February 13, 1869: Breed & Chase hear rumors that “a claim had been set up to Horton’s land, based on an old Mexican grant. Is there anything in it? Horton of course has his title from the city pueblo title. I supposed the pueblo would cover all other titles.”
Box-folder 2:8

Correspondence, 1869 May 7-July 30

Scope and Content

Breed & Chase ask Morse to facilitate their San Diego real estate arrangements, including selling Philip Crosthwaite’s ranch and fencing off their New Town and Middle Town lots to protect against jumpers. A.J. Chase decides to move to San Diego to aid to his wife’s health. Partly as a result, Breed & Chase is selling out their business and write repeatedly for Morse to pay up on his account. Morse also receives letters from John Bleecker, Clayton, J. Sloane, and John Doyle regarding taxes and property sales in San Diego.

Includes:

July 16, 1869: Breed & Chase learn that many San Diego property owners are donating land to the Southern Pacific Railroad Company to help pay for construction. They object strongly at Morse’s suggestion they donate ten acres of their lot.
July 30, 1869: Breed & Chase are in the process of selling out the business. One member (“the writer of this [letter]”) will stay in San Francisco and run a commission business filling direct orders for goods to customers in San Diego.
Box-folder 2:9

Correspondence, 1869 August 5-November 25

Scope and Content

After some disagreement, Breed & Chase come to a settlement on Morse’s account: he pays them about $6,000 of his $14,000 debt and deeds them an 80-acre plot of land to offset the rest. They then turn their attention to the upcoming railroad construction and Morse’s lawsuit against J.B. Bidleman. A.J. Chase continues to make plans to move to San Diego. John Bleecker sends Morse a list of property and a power of attorney so that Morse can act as a commissioned agent on his behalf.

Includes:

September 14, 1869: A.J. Chase reports that a number of dignitaries are on their way to San Diego by steamer to attend the groundbreaking of the railroad line: Hunter, Sedgwick, Axtell, and Seward.
Box-folder 2:10

Correspondence (some in Spanish), 1870 January 3-June 22

Scope and Content

J.B. Bleecker writes with requests for Morse to administer his property in San Diego. William Keighler writes regarding the sale of the Rancho Jamacha property and his business dealings with Wetmore and Sanborn. Ed Heuck sends an itemized bill for Morse’s expenses in E.W. Morse vs. J. & Co. E. Edmunds writes with an order for goods and a request that Morse look after his teamster. Also included are letters between C. Judd and John Doyle discussing how to handle the property of Major Ed. Fitzgerald.
Box-folder 2:11

Correspondence, 1870 July 11-December 31

Scope and Content

E. Edmunds describes his freight route and his contract for hauling lumber from Crittenden to Tucson. J.B. Hyde claims poverty and asks if Morse will accept a large quantity of salt as payment on his debt. M. Sexton requests that Morse sell his San Diego property for him so he can focus on pocket mining for quartz in Sonora. William Keighler continues to request Morse’s aid in sorting out his San Diego property conflict.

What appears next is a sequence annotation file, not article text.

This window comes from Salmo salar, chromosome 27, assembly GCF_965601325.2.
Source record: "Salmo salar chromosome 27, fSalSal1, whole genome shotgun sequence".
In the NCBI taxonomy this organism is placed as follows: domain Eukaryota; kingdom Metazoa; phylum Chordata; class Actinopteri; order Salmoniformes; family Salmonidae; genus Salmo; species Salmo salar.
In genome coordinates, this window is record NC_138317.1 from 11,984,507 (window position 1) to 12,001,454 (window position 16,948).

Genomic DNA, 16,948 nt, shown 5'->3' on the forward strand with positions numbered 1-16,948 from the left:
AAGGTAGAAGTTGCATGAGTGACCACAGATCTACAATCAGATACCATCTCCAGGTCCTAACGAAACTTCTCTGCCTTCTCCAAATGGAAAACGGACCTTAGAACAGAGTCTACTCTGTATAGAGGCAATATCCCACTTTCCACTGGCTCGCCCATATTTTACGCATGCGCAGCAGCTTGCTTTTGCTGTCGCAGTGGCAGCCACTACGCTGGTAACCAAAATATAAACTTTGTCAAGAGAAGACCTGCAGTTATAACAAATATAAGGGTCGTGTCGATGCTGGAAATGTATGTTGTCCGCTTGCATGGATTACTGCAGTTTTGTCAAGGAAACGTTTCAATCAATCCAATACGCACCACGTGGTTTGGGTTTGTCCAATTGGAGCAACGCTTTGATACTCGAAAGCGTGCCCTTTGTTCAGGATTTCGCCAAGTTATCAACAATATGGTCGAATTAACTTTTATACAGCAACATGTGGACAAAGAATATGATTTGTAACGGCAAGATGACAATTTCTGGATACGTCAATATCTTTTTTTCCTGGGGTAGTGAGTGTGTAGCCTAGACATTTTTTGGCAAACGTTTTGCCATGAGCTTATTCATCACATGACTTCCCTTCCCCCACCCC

Includes:

July 11, 1870: E. Edmunds describes the security measures he takes on his freight route to defend against potential Apache attacks.
Box-folder 2:12

Correspondence, 1871 January 5-May 6

Scope and Content

J.B. Bleecker writes from New York in regard to his San Diego property: he requests that Morse handle his taxes and speculates on the success the railroad will bring them. Major H. Eddy writes to William Keighler, and William Keighler writes to Morse regarding their payments on the Rancho Jamacha mortgage. Keighler also writes about leaving his Baltimore copper business, and his strong desire to buy the property up for auction from the estate of A. Ames.
Box-folder 2:13

Correspondence, 1872 January 22-December 16

Scope and Content

Judge Hyde announces he will travel to San Diego and attempt to settle the debt his son owes Morse. J.B. Bleecker continues to write updates on the state of the Texas Pacific Railroad and concerns about the motivations of its new president, Thomas Scott. Bleecker also stresses his interest in purchasing more lots of land, particularly ones close to the proposed Railroad. In October he learns his lots may be condemned and handed over to the Texas Pacific Railroad. He files a protest with the company and demands an exchange for lots in Horton’s Addition. Lawyer W. Lowry writes to F. Covert accepting a retainer to litigate the results of a survey of Mission land.
Box-folder 2:14

Correspondence, 1873 January 11-June 27

Scope and Content

Lowry requests further paperwork from Covert to aid in their case. William Keighler continues to write Morse about his mortgage payments on the Rancho Jamacha land. Bleecker continues to request his tax return and demand recompense for his condemned lands. In March, Bleecker agrees to trade lots with McLellan to settle the matter. In June, James M. Pierce writes several long updates on San Diego politics and the Bowler estate to Morse, who is on vacation with his wife in Acapulco.

Includes:

June 22, 1873: J. Pierce describes how C.P. Taggart and his “tideland ring” (longtime competitors of Horton and Morse on the matter of selling certain lots) are again trying to gain control of the city’s tide lands by having them declared part of the original pueblo lands.
Box-folder 2:15

Correspondence, 1873 July 4-December 31

Scope and Content

William Keighler writes that he is anxious to officially divide the Jamacha Ranch with Major Eddy and end their troubles with the mortgage. F. Covert writes about his ongoing difficulties and requests that Morse help him obtain legal aid.
Box-folder 3:1

Correspondence, 1874 February 18-October 15